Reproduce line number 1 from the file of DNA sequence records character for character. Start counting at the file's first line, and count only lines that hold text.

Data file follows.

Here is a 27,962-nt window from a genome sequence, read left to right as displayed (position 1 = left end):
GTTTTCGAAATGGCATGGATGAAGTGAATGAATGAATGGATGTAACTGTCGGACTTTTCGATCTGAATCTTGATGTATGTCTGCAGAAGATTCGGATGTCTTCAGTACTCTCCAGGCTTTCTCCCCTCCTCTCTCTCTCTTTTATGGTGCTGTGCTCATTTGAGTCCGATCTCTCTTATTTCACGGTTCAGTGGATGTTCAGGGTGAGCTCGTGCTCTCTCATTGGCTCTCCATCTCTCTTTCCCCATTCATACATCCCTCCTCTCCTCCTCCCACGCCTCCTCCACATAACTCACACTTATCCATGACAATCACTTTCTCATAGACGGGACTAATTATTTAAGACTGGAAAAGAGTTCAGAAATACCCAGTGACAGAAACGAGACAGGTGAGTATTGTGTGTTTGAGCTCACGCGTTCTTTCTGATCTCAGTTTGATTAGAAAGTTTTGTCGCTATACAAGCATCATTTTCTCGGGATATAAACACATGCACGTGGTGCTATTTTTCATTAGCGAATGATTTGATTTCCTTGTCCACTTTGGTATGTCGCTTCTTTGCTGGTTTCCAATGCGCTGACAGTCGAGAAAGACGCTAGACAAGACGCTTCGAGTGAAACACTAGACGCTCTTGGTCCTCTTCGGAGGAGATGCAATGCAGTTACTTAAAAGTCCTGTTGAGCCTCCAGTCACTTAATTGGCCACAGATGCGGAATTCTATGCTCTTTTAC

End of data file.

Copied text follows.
Here is a 27,962-nt window from a genome sequence, read left to right as displayed (position 1 = left end):